According to Soul City, the television series has been designed to affect the individual, the community, and the socio-political context. It is mainly intended for adults, with other media in the campaign (i.e. Soul Buddyz) designed for younger audiences.
The prime time television series comprises 13 one hour episodes (Series 1-3 were half hours). The series is broadcast on South Africa's television station (SABC 1) and has been aired in many parts of Africa as well as Latin America, the Caribbean, and South East Asia. The drama is supported by the following other mediums:
- A daily radio drama comprising 45 fifteen minute episodes, is broadcast on all nine SABC regional radio stations (in nine of South Africa’s official languages), as well as many community radio stations.
- Three full colour booklets are produced per series, which are serialised in newspapers throughout South Africa in synergy with the electronic media. At the end of the serialisation they are also distributed through clinics and other government distribution channels, non-governmental and community-based organisations, businesses, and educational facilities. At least 3 million booklets are distributed per series. The booklets deal with the topics dealt with in the series in greater detail and can be kept by readers for future reference.
- An advertising/publicity campaign is designed to keeps people talking and thinking about Soul City.
- An advocacy campaign is mounted around one of the major topics that address the broader structural issues that present barriers to change.
- Series 1 – broadcast in 1994: The first series dealt with mother and child health including HIV/AIDS, immunisation, breastfeeding, diarrhoea and dehydration, maternal health, acute respiratory illness, paraffin poisoning, and burns.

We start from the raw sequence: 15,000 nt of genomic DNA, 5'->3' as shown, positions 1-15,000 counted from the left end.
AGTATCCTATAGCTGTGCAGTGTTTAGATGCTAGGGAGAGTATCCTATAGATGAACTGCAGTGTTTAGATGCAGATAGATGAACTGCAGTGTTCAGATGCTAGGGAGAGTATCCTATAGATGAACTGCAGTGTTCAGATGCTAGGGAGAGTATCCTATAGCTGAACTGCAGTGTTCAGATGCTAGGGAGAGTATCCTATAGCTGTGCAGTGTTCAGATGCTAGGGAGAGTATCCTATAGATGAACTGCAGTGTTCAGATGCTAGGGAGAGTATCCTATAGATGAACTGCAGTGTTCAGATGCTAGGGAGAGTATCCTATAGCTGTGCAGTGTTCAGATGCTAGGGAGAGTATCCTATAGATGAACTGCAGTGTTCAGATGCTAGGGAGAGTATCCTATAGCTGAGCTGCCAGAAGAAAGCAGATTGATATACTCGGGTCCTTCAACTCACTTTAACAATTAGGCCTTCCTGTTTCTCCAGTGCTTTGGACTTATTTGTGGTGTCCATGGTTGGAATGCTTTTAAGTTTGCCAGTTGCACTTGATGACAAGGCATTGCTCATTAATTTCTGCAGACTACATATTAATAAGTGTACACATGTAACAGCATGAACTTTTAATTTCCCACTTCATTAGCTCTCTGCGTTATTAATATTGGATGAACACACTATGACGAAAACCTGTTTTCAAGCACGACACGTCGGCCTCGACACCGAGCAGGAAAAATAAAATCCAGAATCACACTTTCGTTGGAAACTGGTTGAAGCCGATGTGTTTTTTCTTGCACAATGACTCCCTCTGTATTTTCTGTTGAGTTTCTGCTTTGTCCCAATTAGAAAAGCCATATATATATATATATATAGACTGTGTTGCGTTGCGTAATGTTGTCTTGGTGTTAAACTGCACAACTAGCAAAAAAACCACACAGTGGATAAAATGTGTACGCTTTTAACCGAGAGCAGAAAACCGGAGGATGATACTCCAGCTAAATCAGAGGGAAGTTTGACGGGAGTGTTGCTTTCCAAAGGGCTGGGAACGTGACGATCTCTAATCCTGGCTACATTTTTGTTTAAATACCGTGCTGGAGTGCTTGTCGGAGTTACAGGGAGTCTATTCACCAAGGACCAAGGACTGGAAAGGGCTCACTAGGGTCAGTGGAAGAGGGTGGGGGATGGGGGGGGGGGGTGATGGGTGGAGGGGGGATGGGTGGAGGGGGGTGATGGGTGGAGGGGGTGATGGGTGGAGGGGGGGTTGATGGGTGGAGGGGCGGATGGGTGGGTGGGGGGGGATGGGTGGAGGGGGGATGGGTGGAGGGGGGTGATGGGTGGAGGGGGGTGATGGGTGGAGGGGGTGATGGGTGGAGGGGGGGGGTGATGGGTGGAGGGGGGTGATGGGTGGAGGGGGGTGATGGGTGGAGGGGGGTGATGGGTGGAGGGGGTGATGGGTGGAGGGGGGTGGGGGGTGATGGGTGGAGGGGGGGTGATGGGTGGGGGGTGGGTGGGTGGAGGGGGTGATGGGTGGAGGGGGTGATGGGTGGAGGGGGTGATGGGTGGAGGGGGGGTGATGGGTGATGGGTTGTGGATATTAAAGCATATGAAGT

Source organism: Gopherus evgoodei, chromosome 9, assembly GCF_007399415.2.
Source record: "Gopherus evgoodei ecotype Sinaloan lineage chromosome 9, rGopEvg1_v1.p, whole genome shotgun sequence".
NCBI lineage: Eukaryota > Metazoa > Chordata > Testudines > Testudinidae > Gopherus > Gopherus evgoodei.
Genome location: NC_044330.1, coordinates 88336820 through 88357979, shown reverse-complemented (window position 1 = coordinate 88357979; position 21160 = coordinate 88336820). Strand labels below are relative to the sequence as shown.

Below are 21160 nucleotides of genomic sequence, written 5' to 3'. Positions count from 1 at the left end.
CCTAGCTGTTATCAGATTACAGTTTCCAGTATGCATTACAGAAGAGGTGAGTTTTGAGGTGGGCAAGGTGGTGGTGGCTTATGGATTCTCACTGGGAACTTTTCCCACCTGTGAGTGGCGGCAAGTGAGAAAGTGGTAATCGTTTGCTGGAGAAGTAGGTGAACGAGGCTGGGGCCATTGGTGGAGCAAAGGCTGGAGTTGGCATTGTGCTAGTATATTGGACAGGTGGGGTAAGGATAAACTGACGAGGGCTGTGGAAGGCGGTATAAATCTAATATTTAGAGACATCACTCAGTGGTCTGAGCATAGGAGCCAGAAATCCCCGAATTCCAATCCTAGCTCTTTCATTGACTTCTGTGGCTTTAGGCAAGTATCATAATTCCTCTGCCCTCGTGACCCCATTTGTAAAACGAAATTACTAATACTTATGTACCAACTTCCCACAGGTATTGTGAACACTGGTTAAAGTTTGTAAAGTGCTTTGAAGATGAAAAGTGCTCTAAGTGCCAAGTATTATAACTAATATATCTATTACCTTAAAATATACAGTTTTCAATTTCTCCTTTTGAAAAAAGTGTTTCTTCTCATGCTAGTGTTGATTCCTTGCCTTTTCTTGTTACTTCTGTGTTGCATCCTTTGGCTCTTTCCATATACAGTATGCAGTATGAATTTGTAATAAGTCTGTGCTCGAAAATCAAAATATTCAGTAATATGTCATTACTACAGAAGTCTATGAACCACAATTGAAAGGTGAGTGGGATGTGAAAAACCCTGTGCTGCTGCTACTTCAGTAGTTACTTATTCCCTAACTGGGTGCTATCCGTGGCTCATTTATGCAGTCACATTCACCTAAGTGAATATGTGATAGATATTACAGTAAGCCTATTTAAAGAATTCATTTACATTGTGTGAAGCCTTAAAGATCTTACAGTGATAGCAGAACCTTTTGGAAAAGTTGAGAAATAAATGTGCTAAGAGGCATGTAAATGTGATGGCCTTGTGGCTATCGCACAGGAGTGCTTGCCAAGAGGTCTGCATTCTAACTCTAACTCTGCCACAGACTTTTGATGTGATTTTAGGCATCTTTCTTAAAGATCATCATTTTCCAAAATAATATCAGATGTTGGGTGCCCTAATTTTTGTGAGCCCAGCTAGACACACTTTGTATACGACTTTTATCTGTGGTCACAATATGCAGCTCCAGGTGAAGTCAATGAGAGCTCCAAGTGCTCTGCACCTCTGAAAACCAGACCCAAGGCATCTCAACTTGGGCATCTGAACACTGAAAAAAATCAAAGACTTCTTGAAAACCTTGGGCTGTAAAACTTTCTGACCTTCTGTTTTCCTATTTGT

- Series 2 – broadcast in 1996: This series covered HIV/AIDS, housing and land issues, and TB and smoking.
- Series 3 – broadcast in 1997: This series dealt with HIV/AIDS, household energy, violence, and alcohol misuse.
- Series 4 – broadcast in 1999: Issues like HIV/AIDS, personal finance, hypertension, and violence against women were covered.
- Series 5 – broadcast in 2001: This series looked at HIV/AIDS, small business development, rape, and disability.
- Series 6 – broadcast in 2003: This series dealt with HIV/AIDS, depression, asthma, adult education, and literacy.
- Series 7 - 2005: This series dealt with volunteerism/service, equity in the South African health system, HIV/AIDS and treatment, masculinity/manhood, and cancer of the cervix.
- Series 7B - 2006: HIV/AIDS, crime and responsibility, organ donation, adoption formed part of this series.
- Series 8 - 2007: This series was termed "Soul City Its Real" and focused on HIV and testing, multiple concurrent partnerships, violence against women, and alcohol abuse.
- Series 9 - 2008: This season formed part of the "OneLove Campaign", a regional campaign to raise awareness about the link between multiple concurrent partnerships and HIV infection.
- Series 10 - 2009: This series looks at the issue of alcohol abuse and violence and forms part of the Phuza Wiza campaign, a national campaign that encourages South Africans to change the way they drink.